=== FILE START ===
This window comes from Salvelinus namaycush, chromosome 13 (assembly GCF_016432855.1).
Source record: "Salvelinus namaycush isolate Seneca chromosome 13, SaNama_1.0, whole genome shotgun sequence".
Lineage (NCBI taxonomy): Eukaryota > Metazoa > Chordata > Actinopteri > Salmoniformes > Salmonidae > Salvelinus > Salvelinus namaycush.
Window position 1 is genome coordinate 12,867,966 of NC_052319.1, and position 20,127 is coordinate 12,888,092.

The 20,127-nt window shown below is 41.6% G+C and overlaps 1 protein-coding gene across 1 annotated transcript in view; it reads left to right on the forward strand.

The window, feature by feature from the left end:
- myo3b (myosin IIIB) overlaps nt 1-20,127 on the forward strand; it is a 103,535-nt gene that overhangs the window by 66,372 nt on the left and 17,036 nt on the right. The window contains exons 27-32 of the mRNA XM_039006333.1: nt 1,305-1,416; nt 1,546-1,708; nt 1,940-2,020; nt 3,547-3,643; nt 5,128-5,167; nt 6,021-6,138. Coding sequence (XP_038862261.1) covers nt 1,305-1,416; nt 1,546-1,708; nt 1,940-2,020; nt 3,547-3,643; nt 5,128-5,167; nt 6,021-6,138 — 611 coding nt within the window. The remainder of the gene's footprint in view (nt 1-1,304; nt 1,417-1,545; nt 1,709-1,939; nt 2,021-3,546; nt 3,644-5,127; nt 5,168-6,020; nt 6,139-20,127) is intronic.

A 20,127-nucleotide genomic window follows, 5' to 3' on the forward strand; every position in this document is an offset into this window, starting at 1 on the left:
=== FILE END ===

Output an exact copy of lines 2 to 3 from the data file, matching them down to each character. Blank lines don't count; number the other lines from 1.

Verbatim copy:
Source record: "Salvelinus namaycush isolate Seneca chromosome 13, SaNama_1.0, whole genome shotgun sequence".
Lineage (NCBI taxonomy): Eukaryota > Metazoa > Chordata > Actinopteri > Salmoniformes > Salmonidae > Salvelinus > Salvelinus namaycush.